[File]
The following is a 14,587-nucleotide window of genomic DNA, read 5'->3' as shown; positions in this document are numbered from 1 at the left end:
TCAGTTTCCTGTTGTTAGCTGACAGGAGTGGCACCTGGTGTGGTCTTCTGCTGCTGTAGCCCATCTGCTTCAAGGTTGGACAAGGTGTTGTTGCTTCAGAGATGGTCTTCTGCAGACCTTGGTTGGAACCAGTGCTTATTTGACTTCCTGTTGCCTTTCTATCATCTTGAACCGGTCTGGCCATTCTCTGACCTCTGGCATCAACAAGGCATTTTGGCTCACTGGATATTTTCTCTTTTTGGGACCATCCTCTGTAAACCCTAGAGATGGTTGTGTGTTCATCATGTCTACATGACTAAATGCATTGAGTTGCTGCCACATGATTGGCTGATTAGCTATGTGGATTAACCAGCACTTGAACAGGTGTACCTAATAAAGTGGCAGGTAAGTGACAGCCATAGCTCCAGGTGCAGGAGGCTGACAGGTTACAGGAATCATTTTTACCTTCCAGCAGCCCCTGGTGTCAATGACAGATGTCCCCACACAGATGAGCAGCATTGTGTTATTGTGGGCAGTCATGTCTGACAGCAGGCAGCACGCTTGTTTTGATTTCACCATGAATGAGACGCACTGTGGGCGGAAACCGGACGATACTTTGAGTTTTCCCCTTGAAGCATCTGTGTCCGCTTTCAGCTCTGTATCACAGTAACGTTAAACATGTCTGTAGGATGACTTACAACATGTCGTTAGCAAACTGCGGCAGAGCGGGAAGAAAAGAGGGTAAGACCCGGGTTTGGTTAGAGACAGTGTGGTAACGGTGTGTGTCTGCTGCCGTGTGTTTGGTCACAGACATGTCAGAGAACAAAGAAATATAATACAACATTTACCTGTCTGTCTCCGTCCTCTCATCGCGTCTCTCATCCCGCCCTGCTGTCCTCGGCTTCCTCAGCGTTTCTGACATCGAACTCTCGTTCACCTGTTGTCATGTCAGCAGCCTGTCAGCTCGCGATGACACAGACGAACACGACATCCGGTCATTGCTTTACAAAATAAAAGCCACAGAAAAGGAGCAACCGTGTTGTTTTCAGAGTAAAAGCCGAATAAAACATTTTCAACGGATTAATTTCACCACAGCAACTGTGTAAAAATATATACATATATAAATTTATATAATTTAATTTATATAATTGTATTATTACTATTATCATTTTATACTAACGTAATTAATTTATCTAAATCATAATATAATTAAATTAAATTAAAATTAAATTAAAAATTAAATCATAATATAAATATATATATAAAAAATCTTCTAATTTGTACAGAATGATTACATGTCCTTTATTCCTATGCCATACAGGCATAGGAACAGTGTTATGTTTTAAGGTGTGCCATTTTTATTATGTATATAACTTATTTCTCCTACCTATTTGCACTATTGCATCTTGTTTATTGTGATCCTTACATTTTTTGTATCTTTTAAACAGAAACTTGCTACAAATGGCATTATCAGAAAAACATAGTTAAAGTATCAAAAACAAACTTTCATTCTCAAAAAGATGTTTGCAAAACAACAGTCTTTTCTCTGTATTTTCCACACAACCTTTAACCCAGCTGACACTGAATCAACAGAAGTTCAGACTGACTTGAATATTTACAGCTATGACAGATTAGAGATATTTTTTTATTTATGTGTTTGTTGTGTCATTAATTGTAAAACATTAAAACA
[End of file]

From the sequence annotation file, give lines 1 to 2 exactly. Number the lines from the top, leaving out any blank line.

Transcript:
The following is a 14,587-nucleotide window of genomic DNA, read 5'->3' as shown; positions in this document are numbered from 1 at the left end:
TCAGTTTCCTGTTGTTAGCTGACAGGAGTGGCACCTGGTGTGGTCTTCTGCTGCTGTAGCCCATCTGCTTCAAGGTTGGACAAGGTGTTGTTGCTTCAGAGATGGTCTTCTGCAGACCTTGGTTGGAACCAGTGCTTATTTGACTTCCTGTTGCCTTTCTATCATCTTGAACCGGTCTGGCCATTCTCTGACCTCTGGCATCAACAAGGCATTTTGGCTCACTGGATATTTTCTCTTTTTGGGACCATCCTCTGTAAACCCTAGAGATGGTTGTGTGTTCATCATGTCTACATGACTAAATGCATTGAGTTGCTGCCACATGATTGGCTGATTAGCTATGTGGATTAACCAGCACTTGAACAGGTGTACCTAATAAAGTGGCAGGTAAGTGACAGCCATAGCTCCAGGTGCAGGAGGCTGACAGGTTACAGGAATCATTTTTACCTTCCAGCAGCCCCTGGTGTCAATGACAGATGTCCCCACACAGATGAGCAGCATTGTGTTATTGTGGGCAGTCATGTCTGACAGCAGGCAGCACGCTTGTTTTGATTTCACCATGAATGAGACGCACTGTGGGCGGAAACCGGACGATACTTTGAGTTTTCCCCTTGAAGCATCTGTGTCCGCTTTCAGCTCTGTATCACAGTAACGTTAAACATGTCTGTAGGATGACTTACAACATGTCGTTAGCAAACTGCGGCAGAGCGGGAAGAAAAGAGGGTAAGACCCGGGTTTGGTTAGAGACAGTGTGGTAACGGTGTGTGTCTGCTGCCGTGTGTTTGGTCACAGACATGTCAGAGAACAAAGAAATATAATACAACATTTACCTGTCTGTCTCCGTCCTCTCATCGCGTCTCTCATCCCGCCCTGCTGTCCTCGGCTTCCTCAGCGTTTCTGACATCGAACTCTCGTTCACCTGTTGTCATGTCAGCAGCCTGTCAGCTCGCGATGACACAGACGAACACGACATCCGGTCATTGCTTTACAAAATAAAAGCCACAGAAAAGGAGCAACCGTGTTGTTTTCAGAGTAAAAGCCGAATAAAACATTTTCAACGGATTAATTTCACCACAGCAACTGTGTAAAAATATATACATATATAAATTTATATAATTTAATTTATATAATTGTATTATTACTATTATCATTTTATACTAACGTAATTAATTTATCTAAATCATAATATAATTAAATTAAATTAAAATTAAATTAAAAATTAAATCATAATATAAATATATATATAAAAAATCTTCTAATTTGTACAGAATGATTACATGTCCTTTATTCCTATGCCATACAGGCATAGGAACAGTGTTATGTTTTAAGGTGTGCCATTTTTATTATGTATATAACTTATTTCTCCTACCTATTTGCACTATTGCATCTTGTTTATTGTGATCCTTACATTTTTTGTATCTTTTAAACAGAAACTTGCTACAAATGGCATTATCAGAAAAACATAGTTAAAGTATCAAAAACAAACTTTCATTCTCAAAAAGATGTTTGCAAAACAACAGTCTTTTCTCTGTATTTTCCACACAACCTTTAACCCAGCTGACACTGAATCAACAGAAGTTCAGACTGACTTGAATATTTACAGCTATGACAGATTAGAGATATTTTTTTATTTATGTGTTTGTTGTGTCATTAATTGTAAAACATTAAAACA